• Postvocalic Voicing / Devoicing Final Consonant – When the final voiced consonant is replaced with a voiceless consonant. “sad” becomes “sat” and “big” becomes “bik”.
  3. Simplification of the structure of syllables
    • Cluster Reduction – When a child reduces a consonant cluster to a single consonant. For example:  Total cluster reduction “Spot” becomes “to” and a partial spot” becomes “pot”. Partial is also called cluster substitution. (Eliminated by 3 or 3 ½)
    • Epenthesis – When an unstressed vowel usually “uh” is added between two consonants. For example: “blue” becomes “buh lue”. and “play” becomes “Puh lay”.
    • Final Consonant Deletion –When the child deletes final consonants. For example: “pig” becomes “pi”. (Eliminated by 3 or 3 ½)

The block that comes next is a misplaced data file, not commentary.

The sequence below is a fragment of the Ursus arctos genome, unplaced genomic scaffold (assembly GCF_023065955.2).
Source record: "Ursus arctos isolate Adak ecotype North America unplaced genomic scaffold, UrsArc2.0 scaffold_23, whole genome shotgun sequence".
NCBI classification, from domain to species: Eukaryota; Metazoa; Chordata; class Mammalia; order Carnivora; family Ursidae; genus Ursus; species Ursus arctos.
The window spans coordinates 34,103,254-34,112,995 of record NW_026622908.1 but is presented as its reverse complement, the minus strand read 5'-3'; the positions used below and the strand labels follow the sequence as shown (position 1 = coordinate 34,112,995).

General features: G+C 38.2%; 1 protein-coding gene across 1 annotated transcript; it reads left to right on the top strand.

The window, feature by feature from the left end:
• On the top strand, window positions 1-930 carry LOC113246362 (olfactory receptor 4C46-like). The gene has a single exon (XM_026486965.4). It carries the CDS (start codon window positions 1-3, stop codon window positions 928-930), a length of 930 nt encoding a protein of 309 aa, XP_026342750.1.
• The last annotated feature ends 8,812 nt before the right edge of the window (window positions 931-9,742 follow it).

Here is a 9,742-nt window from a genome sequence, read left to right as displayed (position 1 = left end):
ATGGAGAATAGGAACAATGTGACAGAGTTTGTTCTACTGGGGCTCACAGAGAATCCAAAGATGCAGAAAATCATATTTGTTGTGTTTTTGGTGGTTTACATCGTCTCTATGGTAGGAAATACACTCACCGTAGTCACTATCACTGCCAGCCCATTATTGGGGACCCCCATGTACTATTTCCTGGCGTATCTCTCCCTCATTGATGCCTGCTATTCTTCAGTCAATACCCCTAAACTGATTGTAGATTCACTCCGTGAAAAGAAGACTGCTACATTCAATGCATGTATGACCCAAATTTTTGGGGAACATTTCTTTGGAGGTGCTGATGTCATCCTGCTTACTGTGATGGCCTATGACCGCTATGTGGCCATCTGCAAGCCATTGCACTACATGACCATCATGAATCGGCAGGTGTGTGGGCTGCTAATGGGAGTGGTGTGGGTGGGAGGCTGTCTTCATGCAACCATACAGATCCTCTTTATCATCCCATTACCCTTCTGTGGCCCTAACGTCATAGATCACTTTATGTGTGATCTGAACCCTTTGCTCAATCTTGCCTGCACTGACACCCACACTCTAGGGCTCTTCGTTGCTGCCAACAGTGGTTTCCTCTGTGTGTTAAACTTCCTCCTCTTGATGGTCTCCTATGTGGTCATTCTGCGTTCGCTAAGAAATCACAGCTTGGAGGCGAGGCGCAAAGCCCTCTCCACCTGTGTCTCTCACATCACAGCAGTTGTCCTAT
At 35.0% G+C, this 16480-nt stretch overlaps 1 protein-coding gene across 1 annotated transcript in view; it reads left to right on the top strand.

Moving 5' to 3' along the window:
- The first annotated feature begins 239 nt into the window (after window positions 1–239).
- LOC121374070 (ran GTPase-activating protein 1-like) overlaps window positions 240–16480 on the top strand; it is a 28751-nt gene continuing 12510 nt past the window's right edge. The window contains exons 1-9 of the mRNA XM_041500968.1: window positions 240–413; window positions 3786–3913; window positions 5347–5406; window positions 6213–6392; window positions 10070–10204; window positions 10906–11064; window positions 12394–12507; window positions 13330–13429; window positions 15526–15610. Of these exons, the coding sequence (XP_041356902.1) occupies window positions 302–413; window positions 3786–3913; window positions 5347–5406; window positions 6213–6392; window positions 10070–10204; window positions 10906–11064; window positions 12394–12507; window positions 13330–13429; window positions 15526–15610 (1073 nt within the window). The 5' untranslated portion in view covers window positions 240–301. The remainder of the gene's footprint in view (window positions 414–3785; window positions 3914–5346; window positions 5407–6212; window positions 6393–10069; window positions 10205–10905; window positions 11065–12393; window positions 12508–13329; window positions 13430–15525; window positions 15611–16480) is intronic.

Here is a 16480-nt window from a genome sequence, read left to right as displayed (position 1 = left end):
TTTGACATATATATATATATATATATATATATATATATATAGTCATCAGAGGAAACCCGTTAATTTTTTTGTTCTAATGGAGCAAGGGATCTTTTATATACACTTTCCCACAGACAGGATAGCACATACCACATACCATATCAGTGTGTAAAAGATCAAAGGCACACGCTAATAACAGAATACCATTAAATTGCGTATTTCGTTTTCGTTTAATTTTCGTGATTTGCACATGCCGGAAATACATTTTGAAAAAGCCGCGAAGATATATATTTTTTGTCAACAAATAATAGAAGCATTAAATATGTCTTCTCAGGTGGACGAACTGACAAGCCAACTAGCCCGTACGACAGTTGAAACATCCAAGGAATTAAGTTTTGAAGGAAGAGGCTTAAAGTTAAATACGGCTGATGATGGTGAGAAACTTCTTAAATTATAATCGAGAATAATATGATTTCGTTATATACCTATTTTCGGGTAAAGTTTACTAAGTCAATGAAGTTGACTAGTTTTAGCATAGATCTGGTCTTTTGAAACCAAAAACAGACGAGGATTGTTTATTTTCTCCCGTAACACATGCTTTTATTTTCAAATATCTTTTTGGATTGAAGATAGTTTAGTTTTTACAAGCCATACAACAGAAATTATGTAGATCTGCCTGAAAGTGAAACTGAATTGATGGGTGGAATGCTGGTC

• Initial Consonant Deletion –When the child deletes initial consonants. For example: “shoe” becomes “oo”.
    • Reduplication – When a syllable is repeated in a word to create a multisyllabic word. For example: “kitty” becomes “titi” and “dad” becomes “dada”.
    • Stridency Deletion – When the strident consonant (/s/,/z/,/f/,/v/,/ch/ and /j/) is deleted or substituted with a non-strident consonant. For example: “but” becomes “bus”.
    • Unstressed Syllable Deletion – When the syllable with the least amount of stress is omitted. For example: “Potato” becomes “tato” and “telephone” becomes “tefone”. (Also called syllable reduction).
Link 1: What are Phonological Disorders? Can they be corrected? SuperDuper Handy Handouts.
Phonology The study of sound patterns focusing on the rules and organization of sound units in a spoken language.

Link 1: Wikipedia – Phonation
Phonotrauma Abuse or misuse of the vocal cords (folds). Phonotrauma can lead to various lesions (polyps, nodules, cysts and papillomas)